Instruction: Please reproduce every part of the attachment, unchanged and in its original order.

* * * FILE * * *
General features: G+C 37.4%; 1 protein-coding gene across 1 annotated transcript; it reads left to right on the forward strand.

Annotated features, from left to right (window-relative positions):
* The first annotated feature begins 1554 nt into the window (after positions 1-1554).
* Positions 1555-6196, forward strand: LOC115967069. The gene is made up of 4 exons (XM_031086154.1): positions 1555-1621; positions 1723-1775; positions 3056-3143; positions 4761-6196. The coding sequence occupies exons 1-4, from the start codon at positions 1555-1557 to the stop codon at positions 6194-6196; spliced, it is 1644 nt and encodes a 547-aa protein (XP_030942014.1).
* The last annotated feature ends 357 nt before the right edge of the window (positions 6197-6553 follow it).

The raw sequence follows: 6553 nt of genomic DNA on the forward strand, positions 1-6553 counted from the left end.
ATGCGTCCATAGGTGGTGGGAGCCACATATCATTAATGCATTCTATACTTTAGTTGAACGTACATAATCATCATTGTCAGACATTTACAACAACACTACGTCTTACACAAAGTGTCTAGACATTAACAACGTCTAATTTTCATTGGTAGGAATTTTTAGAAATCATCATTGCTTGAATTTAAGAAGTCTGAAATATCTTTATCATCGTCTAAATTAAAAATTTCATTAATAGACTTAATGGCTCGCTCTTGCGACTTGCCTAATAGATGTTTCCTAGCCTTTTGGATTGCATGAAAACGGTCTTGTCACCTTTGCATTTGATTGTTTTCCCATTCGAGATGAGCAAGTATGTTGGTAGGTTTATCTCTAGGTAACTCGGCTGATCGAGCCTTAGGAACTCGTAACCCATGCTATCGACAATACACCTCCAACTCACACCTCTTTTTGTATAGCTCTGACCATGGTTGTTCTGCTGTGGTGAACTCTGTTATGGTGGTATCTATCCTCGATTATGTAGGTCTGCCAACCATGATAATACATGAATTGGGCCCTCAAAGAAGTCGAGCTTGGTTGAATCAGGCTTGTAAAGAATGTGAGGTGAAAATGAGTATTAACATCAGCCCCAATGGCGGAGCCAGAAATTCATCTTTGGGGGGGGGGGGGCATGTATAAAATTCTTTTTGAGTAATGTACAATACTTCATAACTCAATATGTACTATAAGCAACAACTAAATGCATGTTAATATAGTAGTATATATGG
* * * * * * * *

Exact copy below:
General features: G+C 37.4%; 1 protein-coding gene across 1 annotated transcript; it reads left to right on the forward strand.

Annotated features, from left to right (window-relative positions):
* The first annotated feature begins 1554 nt into the window (after positions 1-1554).
* Positions 1555-6196, forward strand: LOC115967069. The gene is made up of 4 exons (XM_031086154.1): positions 1555-1621; positions 1723-1775; positions 3056-3143; positions 4761-6196. The coding sequence occupies exons 1-4, from the start codon at positions 1555-1557 to the stop codon at positions 6194-6196; spliced, it is 1644 nt and encodes a 547-aa protein (XP_030942014.1).
* The last annotated feature ends 357 nt before the right edge of the window (positions 6197-6553 follow it).

The raw sequence follows: 6553 nt of genomic DNA on the forward strand, positions 1-6553 counted from the left end.
ATGCGTCCATAGGTGGTGGGAGCCACATATCATTAATGCATTCTATACTTTAGTTGAACGTACATAATCATCATTGTCAGACATTTACAACAACACTACGTCTTACACAAAGTGTCTAGACATTAACAACGTCTAATTTTCATTGGTAGGAATTTTTAGAAATCATCATTGCTTGAATTTAAGAAGTCTGAAATATCTTTATCATCGTCTAAATTAAAAATTTCATTAATAGACTTAATGGCTCGCTCTTGCGACTTGCCTAATAGATGTTTCCTAGCCTTTTGGATTGCATGAAAACGGTCTTGTCACCTTTGCATTTGATTGTTTTCCCATTCGAGATGAGCAAGTATGTTGGTAGGTTTATCTCTAGGTAACTCGGCTGATCGAGCCTTAGGAACTCGTAACCCATGCTATCGACAATACACCTCCAACTCACACCTCTTTTTGTATAGCTCTGACCATGGTTGTTCTGCTGTGGTGAACTCTGTTATGGTGGTATCTATCCTCGATTATGTAGGTCTGCCAACCATGATAATACATGAATTGGGCCCTCAAAGAAGTCGAGCTTGGTTGAATCAGGCTTGTAAAGAATGTGAGGTGAAAATGAGTATTAACATCAGCCCCAATGGCGGAGCCAGAAATTCATCTTTGGGGGGGGGGGGGCATGTATAAAATTCTTTTTGAGTAATGTACAATACTTCATAACTCAATATGTACTATAAGCAACAACTAAATGCATGTTAATATAGTAGTATATATGG